Keywords: Top down/ Bottom-up approach,Weak sustainability,Environmental cumulative impacts,Tool for decision making,Mining country,Composite index,Burkina Faso,Niger
    Date: 2017–04–03
  8. By: Kamalbek Karymshakov; Burulcha Sulaimanova
    Abstract: This paper aims to study the impact of migration on labour supply and time-use of women left behind in Kyrgyzstan. Using the household survey data for 2011, labour supply is measured by occupational choices and working hours. Apart from the labour supply data, this study uses detailed information on daily time-use, which is analysed within women’s occupations. This approach makes it possible to indicate the impact of migration not only through the labour supply analysis, which may be limited by reflecting labour market behaviour only, but also through the measure of allocation of time among different activities at home. To address the issue of endogeneity, the instrumental variable approach is applied. Results show that the migration of a household member increases the choice of left-behind women to be unpaid family workers. Most of the left-behind women choose unpaid family work and work more hours in this occupation. Although in the labour supply analysis wage-employment is not affected by migration, time-use model estimations reveal that wage-employed women are mostly affected through increases in the time for housework.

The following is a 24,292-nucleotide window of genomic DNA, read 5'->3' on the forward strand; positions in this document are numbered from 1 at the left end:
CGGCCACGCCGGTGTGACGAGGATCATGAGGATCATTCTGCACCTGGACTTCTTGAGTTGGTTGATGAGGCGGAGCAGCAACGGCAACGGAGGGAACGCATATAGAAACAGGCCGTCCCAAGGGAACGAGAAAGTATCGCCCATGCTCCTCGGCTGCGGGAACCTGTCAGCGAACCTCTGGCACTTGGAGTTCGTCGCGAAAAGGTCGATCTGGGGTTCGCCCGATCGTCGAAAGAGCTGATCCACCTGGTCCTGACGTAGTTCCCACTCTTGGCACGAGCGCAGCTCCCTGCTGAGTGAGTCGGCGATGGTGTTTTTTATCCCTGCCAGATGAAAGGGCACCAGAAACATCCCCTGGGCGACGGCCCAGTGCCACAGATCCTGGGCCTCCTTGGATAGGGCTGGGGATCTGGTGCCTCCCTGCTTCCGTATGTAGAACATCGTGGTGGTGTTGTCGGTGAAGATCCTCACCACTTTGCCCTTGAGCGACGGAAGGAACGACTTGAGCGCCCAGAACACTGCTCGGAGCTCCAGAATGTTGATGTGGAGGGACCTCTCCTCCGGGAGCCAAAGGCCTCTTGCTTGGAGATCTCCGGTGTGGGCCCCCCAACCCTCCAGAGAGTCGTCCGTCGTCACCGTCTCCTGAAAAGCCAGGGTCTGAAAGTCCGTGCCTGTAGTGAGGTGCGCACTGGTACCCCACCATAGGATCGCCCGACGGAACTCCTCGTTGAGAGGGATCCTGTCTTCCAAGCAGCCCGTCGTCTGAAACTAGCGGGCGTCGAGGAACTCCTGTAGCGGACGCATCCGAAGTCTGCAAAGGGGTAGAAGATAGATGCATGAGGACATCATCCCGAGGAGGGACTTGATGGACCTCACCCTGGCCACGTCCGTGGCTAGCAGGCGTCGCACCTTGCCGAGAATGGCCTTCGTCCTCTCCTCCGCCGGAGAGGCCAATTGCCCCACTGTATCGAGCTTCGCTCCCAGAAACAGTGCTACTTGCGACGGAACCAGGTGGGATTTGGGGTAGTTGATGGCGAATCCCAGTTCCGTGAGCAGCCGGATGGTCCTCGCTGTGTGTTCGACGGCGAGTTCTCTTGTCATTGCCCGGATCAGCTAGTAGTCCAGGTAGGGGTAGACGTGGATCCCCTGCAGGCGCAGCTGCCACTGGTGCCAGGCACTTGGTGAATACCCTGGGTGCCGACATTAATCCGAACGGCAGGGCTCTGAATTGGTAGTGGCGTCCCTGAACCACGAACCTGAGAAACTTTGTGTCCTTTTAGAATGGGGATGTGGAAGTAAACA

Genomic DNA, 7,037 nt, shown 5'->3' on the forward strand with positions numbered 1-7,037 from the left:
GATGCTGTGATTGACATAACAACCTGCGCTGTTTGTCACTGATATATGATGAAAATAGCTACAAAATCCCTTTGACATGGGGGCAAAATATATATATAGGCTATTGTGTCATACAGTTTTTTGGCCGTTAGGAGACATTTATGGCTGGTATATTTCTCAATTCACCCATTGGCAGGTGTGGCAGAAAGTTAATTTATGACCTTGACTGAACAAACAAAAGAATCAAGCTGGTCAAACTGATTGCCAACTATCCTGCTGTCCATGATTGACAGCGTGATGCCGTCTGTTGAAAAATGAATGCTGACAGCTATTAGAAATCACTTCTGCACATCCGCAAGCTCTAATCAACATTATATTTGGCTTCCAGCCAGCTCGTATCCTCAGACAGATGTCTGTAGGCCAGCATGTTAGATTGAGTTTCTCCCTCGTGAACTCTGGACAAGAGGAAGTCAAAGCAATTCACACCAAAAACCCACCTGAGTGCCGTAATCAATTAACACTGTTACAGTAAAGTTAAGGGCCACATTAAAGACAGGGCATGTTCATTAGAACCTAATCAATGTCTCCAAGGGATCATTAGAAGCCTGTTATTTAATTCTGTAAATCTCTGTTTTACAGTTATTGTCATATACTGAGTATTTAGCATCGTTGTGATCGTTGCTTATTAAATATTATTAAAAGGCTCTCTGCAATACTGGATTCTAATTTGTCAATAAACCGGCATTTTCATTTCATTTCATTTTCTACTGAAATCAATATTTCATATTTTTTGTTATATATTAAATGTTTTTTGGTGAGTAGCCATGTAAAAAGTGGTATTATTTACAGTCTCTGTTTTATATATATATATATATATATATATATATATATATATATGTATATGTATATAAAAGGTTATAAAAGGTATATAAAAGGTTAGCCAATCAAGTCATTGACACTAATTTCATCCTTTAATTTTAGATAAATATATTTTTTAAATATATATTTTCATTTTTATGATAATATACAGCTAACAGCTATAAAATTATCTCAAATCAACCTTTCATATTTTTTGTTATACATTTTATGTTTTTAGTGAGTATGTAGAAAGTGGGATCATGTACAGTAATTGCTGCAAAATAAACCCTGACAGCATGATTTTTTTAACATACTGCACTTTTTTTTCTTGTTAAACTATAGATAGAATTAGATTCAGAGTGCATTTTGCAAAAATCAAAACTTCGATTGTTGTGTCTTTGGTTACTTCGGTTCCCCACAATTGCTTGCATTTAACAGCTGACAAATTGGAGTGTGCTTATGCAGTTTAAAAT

Date: 2017
  9. By: van Staveren, I.P.